Three global bands to watch out for, courtesy of WOMEX

Every autumn, musicians, artist managers, concert promoters and record companies from all over the world meet somewhere in Europe for a conference and festival called WOMEX. This year’s event took place in Lisbon, Portugal – and here are some top picks for emerging artists performing showcases at WOMEX 2022.

The first thing to know about WOMEX (aka Worldwide Music Expo) is that while the organizers sell some tickets to the general public, it’s primarily aimed at music industry professionals to find new talent – and basically a launch pad for the world is artists. It’s also an especially important resource for people booking music festivals and venues across the United States. For example, Ukrainian band DakhaBrakha left WOMEX to book a tiny desk concert and frequent US tours

Son Rompe Pera

One of the bands that caused a stir at WOMEX 2022 was Son Rompe Pera, a band from Mexico City. They are scheduled to play globalFEST in New York at Lincoln Center in January and SXSW in March.

Son Rompe Pera was founded by three brothers, the Gamas, who wanted to keep their family tradition of marimba alive. As children, they played with their father at local events. As teenagers they also played in punk bands. At the group’s live shows, you see and hear both sides: theirs

The sound is really polished cumbia, but their look and energy is very punk metal – lots of tattoos and hipster haircuts and jumping around on stage. The WOMEX crowd loved them.

Rina Das Baul

This is an example of a band bringing modern energy to old music. But at WOMEX there is always something for everyone. Attendees came from 116 countries, with more than 60 musical performances on tap. That means there’s always something for everyone – from very contemporary performers to musicians committed to making sure traditions are respected. One of the latter is a wonderful singer from India named Rina Das Baul.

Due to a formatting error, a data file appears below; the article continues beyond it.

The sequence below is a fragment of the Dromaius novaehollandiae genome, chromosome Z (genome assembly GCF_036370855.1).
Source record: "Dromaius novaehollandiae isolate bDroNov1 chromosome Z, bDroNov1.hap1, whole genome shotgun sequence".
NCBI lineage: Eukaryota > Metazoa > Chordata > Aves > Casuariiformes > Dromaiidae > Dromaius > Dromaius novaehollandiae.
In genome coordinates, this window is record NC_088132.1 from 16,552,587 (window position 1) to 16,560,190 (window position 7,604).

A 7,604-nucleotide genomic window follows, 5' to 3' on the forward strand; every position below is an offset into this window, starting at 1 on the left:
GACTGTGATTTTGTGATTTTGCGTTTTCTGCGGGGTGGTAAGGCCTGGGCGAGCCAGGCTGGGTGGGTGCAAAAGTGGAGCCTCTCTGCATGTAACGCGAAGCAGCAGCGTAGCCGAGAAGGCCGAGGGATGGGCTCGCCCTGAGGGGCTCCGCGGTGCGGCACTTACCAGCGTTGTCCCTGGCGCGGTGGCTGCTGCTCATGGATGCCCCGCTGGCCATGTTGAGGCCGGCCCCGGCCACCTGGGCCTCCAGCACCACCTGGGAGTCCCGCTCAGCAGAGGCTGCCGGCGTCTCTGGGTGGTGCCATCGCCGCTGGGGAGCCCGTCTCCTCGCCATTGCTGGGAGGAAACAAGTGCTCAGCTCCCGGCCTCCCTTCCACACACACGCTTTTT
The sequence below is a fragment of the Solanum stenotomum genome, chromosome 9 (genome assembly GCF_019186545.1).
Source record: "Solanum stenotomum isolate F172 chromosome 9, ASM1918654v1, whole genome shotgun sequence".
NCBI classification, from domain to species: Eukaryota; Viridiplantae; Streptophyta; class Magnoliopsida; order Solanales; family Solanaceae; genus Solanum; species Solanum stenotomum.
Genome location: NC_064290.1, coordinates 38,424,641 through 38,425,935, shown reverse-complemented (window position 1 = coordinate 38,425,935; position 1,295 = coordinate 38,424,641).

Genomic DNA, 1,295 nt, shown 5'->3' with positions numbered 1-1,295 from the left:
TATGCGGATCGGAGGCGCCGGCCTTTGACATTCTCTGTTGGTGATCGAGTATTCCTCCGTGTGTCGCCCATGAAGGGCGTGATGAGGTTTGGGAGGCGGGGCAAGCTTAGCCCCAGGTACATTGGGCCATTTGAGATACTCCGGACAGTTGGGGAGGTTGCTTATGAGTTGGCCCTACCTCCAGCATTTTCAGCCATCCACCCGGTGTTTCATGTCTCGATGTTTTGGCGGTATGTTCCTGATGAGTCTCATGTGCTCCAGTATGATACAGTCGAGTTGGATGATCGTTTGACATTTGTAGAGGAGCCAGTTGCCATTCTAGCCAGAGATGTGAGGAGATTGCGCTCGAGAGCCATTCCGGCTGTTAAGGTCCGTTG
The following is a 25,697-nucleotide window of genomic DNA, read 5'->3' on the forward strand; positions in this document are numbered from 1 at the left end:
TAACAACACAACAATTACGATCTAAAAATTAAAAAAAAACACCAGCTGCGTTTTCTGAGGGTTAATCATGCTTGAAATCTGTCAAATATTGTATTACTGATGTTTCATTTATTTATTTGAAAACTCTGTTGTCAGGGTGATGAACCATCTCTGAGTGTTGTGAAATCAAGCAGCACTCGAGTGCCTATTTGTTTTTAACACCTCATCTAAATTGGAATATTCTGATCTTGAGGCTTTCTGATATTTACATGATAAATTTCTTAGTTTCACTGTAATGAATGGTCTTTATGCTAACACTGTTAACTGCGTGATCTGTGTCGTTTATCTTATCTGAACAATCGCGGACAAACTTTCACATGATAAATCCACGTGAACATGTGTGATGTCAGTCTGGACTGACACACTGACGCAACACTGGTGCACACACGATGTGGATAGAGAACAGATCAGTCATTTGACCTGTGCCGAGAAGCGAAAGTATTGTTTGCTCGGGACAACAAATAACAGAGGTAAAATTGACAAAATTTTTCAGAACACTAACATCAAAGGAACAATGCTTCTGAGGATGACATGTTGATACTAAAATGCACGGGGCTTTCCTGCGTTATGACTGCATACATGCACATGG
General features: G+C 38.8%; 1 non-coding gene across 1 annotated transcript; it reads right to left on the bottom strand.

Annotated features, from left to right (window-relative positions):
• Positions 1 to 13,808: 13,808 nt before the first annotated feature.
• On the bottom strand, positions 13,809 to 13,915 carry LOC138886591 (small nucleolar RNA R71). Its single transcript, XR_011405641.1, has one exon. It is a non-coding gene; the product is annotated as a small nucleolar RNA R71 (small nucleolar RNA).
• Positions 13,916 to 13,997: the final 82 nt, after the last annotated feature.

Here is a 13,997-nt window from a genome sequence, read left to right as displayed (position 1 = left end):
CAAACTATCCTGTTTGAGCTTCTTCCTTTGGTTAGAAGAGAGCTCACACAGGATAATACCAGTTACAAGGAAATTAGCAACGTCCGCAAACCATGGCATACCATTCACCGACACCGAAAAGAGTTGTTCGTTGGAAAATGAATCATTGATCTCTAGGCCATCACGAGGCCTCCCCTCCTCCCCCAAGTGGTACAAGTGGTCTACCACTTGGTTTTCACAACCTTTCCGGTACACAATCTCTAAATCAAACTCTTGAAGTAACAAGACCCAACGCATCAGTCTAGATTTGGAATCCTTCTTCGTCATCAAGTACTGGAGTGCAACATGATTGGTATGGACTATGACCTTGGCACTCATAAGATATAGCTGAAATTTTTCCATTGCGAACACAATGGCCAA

Rina Das Baul is a traditional singer who hails from a small village in the Indian state of West Bengal. She is part of a spiritual community, the Bauls, whose followers are wandering mystics who praise God. She sings to herself on a single-stringed instrument and a drum strapped to her waist – and her voice is pure and full of sunshine.

Al Bilali Sudan

Another highlight was a band from Mali called Al Bilali Sudan. Many people have come to know and love the Tuareg music of the Sahara – the so-called “Desert Blues” – through artists such as the band Tinariwen and the guitarist and singer Bombino, among others. You’ll hear a similar style from Al Bilali Soudan, who shares its nickname with an old name for the city of Timbuktu.

What is striking and different about Al Bilali Soudan’s music is their percussion, which just hits like a ton of bricks. It’s a rhythm called takambapounded on gourds like a heartbeat.

The first time I heard Takamba was in Mali in 2003, which coincidentally was also the first time I heard Tinariwen live – but none of the other Tuareg groups that have achieved great international fame makes Takamba so central to them their sound like Al Bilali Soudan. Simply put, it’s a style I always really enjoy listening to. In the weeks leading up to WOMEX, Al Bilali Soudan had his first US tour, but no doubt the band’s performance in Portugal will expand their international reach.

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